India is building a high-speed multi-gigabit pan-India network to link all major Indian universities, libraries, laboratories, hospitals, and agricultural institutions.
The $1.3 billion National Knowledge Network (NKN) among 1,500 institutions seeks to encourage collaboration and research on a global-scale. At present, 908 nodes have been connected. Researchers, academicians, and students from diverse backgrounds and geographies will ultimately leverage the network to their advantage. While NKN will eventually reach the US, connecting to research networks like Internet2, Canarie, Gloriad, and Nysernet, links to regional networks will be established first.
Global real-time research is already part of the network through the third generation Trans-Eurasia Information Network (TEIN-3), a dedicated, high-speed regional research and education network in Asia and Europe. Tein-3 fosters robust research and education IP connectivity, linking Asia-Pacific researchers to each other and their counterparts in Europe. Direct, fast links to Europe's multi-gigabit Geant network make this possible. Seventeen Southeast Asian and Pacific Rim nations are connected on the Tein-3 network. Tein-3 has been used for:
- Timely transmission of global meteorological data, which in turn enables faster, more accurate weather forecasting.
- Remote lectures and interactive video-conferences for students across the region.
- Specific analysis of data from the Large Hadron Collider (LHC), in Geneva, is being carried out by scientists at the Variable Energy Cyclotron Centre, Kolkata and the Tata Institute of Fundamental Research, Mumbai. Two of the seven experiments, ALICE and CMS, related to heavy ion and particle physics are supported on NKN. The CMS experiment recently led to the discovery of the Higgs Boson on God particle by CERN.
- The Homi Bhabha National Institute, Mumbai, has conducted protein crystallography studies accessing the Synchrotron at Grenoble, France. This has enabled studies on structure-function relationships in biological macromolecules and design of new drugs.
On the domestic front, the NKN envisages applications in the areas of agriculture, education, health, e-governance, and high performance grid computing. Several model application projects have been launched in these areas, including virtual classrooms, open-source drug discovery, Collab-CAD application for reactor component design, and weather modeling. Notable among these are:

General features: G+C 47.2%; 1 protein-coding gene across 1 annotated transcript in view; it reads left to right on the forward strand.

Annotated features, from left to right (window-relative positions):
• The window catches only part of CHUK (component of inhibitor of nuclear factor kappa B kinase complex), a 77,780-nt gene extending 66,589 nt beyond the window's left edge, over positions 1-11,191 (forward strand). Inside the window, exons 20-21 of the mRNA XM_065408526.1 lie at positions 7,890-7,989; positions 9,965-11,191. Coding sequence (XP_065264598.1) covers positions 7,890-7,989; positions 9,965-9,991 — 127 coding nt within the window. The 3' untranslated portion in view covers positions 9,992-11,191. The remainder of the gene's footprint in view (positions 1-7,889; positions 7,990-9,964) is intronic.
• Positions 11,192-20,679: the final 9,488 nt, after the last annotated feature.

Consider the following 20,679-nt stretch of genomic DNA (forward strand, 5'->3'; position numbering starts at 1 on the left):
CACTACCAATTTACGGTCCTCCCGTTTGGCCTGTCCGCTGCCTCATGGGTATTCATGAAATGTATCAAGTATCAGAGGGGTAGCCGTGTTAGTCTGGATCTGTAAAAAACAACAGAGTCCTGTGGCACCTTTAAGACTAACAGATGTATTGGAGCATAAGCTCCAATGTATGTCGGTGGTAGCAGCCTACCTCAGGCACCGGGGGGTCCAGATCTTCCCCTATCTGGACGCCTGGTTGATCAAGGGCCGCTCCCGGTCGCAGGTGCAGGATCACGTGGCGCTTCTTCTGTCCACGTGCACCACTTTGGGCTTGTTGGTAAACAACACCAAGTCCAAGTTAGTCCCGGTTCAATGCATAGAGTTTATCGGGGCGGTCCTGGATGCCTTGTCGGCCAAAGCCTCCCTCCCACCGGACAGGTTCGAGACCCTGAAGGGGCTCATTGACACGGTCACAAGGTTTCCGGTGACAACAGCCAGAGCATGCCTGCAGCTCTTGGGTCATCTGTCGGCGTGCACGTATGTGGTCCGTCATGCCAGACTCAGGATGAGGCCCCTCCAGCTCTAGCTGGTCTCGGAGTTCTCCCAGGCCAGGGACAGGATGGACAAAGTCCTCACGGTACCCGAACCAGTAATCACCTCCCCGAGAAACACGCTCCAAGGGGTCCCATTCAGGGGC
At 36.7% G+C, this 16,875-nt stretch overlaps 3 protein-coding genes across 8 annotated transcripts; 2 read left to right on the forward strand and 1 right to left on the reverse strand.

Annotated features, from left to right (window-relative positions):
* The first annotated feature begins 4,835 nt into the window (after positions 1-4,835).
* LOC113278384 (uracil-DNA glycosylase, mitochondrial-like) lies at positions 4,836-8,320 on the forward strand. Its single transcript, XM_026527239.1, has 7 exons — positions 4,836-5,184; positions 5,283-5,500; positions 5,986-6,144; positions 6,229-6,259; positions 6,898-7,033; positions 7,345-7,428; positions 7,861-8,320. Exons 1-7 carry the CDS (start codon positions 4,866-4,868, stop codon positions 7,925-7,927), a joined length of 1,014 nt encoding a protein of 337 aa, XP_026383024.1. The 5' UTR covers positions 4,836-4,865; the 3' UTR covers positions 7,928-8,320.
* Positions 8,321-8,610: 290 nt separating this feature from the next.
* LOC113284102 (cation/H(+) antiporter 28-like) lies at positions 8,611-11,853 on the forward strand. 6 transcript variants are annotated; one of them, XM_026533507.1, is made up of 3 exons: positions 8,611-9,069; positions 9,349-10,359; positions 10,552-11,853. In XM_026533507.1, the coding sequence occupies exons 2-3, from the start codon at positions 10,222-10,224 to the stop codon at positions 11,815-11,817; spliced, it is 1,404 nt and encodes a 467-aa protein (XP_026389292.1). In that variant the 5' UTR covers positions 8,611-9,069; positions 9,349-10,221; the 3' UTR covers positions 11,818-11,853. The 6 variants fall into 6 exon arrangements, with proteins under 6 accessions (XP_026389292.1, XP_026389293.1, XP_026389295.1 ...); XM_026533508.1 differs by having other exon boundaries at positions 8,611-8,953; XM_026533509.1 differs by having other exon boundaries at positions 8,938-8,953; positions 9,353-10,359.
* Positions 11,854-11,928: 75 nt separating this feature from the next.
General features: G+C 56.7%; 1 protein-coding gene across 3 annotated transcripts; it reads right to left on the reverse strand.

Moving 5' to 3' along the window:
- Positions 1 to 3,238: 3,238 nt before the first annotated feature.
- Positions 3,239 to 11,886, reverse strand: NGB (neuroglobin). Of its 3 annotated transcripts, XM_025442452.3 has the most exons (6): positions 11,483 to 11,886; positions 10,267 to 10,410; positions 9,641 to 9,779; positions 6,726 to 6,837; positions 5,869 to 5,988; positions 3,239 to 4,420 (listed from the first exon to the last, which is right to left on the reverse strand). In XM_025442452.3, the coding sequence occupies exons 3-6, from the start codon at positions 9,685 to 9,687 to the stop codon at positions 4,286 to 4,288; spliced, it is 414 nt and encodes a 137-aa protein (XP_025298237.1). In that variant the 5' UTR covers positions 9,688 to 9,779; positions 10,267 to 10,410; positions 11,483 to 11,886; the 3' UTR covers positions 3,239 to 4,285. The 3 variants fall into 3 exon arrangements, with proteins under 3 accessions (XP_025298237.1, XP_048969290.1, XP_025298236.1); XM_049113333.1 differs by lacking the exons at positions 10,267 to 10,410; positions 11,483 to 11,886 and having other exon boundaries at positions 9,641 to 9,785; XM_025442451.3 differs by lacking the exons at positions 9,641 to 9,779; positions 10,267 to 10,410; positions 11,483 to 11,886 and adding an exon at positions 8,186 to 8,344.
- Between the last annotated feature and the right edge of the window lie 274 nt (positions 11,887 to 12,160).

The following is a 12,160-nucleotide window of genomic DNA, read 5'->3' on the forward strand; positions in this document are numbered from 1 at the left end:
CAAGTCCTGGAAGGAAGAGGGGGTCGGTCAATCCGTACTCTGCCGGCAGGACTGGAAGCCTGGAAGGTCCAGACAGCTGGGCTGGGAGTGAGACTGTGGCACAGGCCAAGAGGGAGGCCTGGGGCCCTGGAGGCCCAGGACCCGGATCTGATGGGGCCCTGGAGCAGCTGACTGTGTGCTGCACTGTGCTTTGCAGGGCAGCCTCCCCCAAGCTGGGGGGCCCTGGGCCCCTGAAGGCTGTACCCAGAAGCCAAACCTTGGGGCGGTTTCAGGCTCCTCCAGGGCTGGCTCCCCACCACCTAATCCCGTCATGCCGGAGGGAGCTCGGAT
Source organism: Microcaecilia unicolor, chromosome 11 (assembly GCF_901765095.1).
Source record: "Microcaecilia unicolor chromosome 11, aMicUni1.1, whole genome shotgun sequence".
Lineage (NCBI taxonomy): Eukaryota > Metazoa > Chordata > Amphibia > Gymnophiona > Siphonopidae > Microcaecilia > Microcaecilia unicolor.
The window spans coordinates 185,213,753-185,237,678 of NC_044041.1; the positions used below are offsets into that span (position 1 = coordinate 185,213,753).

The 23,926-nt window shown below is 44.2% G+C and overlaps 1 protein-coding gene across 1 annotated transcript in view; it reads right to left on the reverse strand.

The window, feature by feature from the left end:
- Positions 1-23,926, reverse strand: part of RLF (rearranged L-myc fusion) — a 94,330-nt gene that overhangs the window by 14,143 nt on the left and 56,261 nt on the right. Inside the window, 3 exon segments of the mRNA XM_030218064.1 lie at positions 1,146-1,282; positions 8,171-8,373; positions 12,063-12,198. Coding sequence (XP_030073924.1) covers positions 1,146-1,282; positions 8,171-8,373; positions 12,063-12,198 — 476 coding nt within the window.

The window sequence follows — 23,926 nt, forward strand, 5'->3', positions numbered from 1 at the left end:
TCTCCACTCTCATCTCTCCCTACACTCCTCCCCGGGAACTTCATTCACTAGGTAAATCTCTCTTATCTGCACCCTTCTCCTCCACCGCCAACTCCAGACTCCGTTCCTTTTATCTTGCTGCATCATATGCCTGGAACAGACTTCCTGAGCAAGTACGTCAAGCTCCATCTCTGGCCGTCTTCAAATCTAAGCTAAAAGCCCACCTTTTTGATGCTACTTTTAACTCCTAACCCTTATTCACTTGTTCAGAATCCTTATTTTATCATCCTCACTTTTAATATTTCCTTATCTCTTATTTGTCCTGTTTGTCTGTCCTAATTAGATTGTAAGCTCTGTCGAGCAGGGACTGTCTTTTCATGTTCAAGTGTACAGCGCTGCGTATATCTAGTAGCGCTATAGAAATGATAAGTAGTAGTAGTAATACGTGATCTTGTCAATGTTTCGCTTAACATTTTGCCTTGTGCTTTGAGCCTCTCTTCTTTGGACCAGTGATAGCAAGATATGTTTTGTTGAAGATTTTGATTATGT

- The Indian Brain Imaging Network Grid or I-Brain created by scientists at the National Brain Research Centre, Manesar, to study brain scans and enable early detection of Alzheimer's disease.
- A Meta University is taking shape on the strength of the NKN. Eligible students will be able to pursue multiple courses through this concept –- an extension of virtual classrooms -– which is collaborative and based on open-source learning materials.
India's national grid, Global Access to Resources Using Distributed Architecture (GARUDA), has been migrated onto the NKN. Garuda is a service-oriented architecture-based aggregation of computational nodes, mass storage and scientific instruments, spanning 17 cities and 45 institutions. Research has started in semantic grid services, integrated development environment, storage resource managers, network simulation, and grid file systems. Efforts are on to integrate technology components of Garuda with the EGEE under an EU-India Grid collaboration to allow users to access the resources and services across both the grids in a secure and seamless manner. At present, Garuda resources are also being accessed to screen drug targets for metabolic disorders from traditional plants and for seasonal prediction of Indian monsoons, aerospace engineering, and disaster management.
The NKN backbone starts from 2.5Gbps and progressively moves to 10Gbps connectivity between seven supercore (fully meshed) locations around India. The network is further spread out through 26 core locations with multiple 2.5/10Gbps partially meshed connections among supercore locations. The distribution layer connects the entire country to the core of the network using multiple links at speeds of 2.5/10Gbps. End users are connected at speeds of up to 1Gbps. The network architecture and governance structure allows users options to connect to the distribution layer as well.
The potential of the NKN is not lost on the private sector, which has been clamoring for access to the high bandwidth connectivity to reach out to rural areas and offer invaluable services in the areas of health and telemedicine.
Are you as a CIO in India interested in leveraging NKN? Do you think it should be opened up to the private sector? Leave your comments below.